Lets see if we can help you. First thing is that does not look like sphagnum moss. I'm not a moss expert so I can't pinpoint species but sphagnum has a lot of rammification or strands going along the length and the head looks different. I have a pic of what sphagnum looks like. Density can vary but the structure is the same.
Unless it is marketed as live sphagnum, it's virtually always going to be a tan color (sometimes a little color is in there because it isn't *fully* dead depending where you get it; the pressed bricks are fully dead and dehydrated). The moss itself that you have it in is likely toxic to the plant. That will kill it. Plants will sulk a little bit after a repot sometimes (particularly if you damage it) though so when you do change the media, don't fret too much. If your conditions are right it'll come back.
Also, if you encounter that kind of mold again (usually high moisture and no airflow), you don't need to throw away the pot. Hit it with a cp-safe fungicide and it'll knock that stuff out. I personally use Scott's Disease EX. If you change it like that you'll be wasting money.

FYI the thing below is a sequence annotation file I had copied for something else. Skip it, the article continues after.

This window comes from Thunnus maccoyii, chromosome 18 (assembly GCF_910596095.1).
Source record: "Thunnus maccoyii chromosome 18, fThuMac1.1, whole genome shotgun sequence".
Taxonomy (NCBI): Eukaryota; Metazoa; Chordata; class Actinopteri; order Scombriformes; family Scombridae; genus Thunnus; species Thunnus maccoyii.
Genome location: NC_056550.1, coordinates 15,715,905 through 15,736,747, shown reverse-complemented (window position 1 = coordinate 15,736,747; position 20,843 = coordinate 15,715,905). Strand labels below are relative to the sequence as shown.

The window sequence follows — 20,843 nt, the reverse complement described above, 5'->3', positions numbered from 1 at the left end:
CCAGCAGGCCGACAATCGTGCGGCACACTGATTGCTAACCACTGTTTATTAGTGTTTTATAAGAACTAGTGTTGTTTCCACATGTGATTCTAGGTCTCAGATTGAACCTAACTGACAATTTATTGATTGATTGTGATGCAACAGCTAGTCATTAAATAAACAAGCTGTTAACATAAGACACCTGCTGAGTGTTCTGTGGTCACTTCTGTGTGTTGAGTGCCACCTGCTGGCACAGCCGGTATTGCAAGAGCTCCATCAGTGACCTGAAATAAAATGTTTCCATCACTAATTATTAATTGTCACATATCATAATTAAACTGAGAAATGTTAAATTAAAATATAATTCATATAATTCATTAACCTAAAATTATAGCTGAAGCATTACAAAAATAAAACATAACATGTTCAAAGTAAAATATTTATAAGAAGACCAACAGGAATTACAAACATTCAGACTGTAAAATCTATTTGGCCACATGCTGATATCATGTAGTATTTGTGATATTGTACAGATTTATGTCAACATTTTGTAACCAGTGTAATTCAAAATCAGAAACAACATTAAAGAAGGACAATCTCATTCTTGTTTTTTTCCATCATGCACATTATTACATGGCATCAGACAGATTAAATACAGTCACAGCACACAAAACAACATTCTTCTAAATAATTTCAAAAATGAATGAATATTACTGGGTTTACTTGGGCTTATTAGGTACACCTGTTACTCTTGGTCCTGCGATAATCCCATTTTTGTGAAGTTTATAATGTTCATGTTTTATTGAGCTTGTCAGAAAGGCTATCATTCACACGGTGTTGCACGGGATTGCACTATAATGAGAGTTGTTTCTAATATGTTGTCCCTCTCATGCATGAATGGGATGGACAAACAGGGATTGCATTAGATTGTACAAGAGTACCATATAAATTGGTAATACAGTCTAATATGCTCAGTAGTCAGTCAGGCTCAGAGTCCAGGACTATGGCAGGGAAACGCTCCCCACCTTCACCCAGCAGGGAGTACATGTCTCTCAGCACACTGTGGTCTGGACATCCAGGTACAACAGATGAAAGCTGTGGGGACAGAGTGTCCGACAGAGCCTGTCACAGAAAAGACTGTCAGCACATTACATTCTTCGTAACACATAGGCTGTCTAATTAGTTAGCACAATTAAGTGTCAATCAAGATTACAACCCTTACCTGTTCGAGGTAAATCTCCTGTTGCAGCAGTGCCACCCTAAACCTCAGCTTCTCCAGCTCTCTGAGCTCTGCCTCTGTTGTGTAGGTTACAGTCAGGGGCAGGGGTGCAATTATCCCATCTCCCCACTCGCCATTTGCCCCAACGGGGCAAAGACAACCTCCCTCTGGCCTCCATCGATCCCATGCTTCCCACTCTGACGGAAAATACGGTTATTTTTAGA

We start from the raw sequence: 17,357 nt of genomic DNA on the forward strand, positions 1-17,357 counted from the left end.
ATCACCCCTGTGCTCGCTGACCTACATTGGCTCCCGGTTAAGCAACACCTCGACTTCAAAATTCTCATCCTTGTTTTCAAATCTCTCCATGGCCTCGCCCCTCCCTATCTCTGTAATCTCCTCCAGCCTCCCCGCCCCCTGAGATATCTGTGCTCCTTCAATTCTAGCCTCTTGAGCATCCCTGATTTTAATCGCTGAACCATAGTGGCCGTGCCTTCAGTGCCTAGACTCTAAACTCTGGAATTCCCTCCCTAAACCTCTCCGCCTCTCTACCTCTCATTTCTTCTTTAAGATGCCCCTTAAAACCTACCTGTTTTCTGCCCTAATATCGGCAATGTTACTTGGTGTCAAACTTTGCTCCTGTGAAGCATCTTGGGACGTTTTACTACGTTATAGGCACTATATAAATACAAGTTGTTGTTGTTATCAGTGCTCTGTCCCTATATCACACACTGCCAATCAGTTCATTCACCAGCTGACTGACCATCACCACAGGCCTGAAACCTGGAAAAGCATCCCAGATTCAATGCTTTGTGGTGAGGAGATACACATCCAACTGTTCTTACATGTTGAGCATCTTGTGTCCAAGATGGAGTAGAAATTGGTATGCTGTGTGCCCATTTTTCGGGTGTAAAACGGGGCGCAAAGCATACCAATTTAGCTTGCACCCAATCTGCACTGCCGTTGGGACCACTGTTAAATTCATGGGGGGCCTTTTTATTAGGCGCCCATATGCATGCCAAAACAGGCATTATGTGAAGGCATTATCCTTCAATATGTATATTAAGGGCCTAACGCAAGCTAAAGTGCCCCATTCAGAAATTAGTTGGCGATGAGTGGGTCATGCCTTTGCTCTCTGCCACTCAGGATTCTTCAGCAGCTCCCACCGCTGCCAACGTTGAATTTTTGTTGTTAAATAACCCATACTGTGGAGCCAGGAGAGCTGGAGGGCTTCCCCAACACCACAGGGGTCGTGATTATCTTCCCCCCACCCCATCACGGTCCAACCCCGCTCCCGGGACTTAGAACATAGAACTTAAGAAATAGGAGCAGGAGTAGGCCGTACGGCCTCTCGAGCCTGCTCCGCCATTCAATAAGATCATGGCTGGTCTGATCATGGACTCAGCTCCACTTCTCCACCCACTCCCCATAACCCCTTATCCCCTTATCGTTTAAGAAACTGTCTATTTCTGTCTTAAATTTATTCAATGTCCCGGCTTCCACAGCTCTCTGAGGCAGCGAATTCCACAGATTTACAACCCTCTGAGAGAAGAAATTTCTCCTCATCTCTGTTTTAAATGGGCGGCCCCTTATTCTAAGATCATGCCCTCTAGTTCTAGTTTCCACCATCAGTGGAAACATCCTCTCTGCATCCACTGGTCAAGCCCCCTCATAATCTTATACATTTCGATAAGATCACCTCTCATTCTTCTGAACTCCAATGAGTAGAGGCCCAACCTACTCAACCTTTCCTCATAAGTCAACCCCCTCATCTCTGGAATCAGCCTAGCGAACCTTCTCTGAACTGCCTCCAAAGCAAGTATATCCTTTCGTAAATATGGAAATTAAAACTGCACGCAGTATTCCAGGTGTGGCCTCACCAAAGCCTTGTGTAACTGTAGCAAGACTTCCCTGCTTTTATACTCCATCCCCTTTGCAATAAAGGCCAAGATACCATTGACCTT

At this juncture, I'd take it out and wrap the roots in a damp paper towel (with safe water). I'd suggest getting either some new zealand or chilean sphagnum moss as soon as possible. Besgrow sells a great sphagnum moss but it's a little expensive. If you have better gro orchid moss (or any at this point, even mossy oak)at your hardware store I'd get that if it's available. If that isn't available, you can make it happen with some peat moss and perlite (no additives at all to the components 50/50 mix) and repot it one more time. Place it in a place where it gets good light, try to increase airflow, and let it recover. We're entering a time where plants go dormant too. I'm not a pro on fridge dormancy but there are tons of articles on it. Alternatively, if your climate allows, place it outside in the shade for a bit to acclimate before bringing it out into the light and let it do its thing.
Skipping dormance is doable but it's definitely risky if you're not equipped for it. That usually requires a lot more effort.
*Edit* I just realized you live in Arizona. You should be able to keep it outside for dormancy. You can try to induce it by putting it near a window where it gets cold with a shorter photoperiod, that may work if you really want to keep it inside
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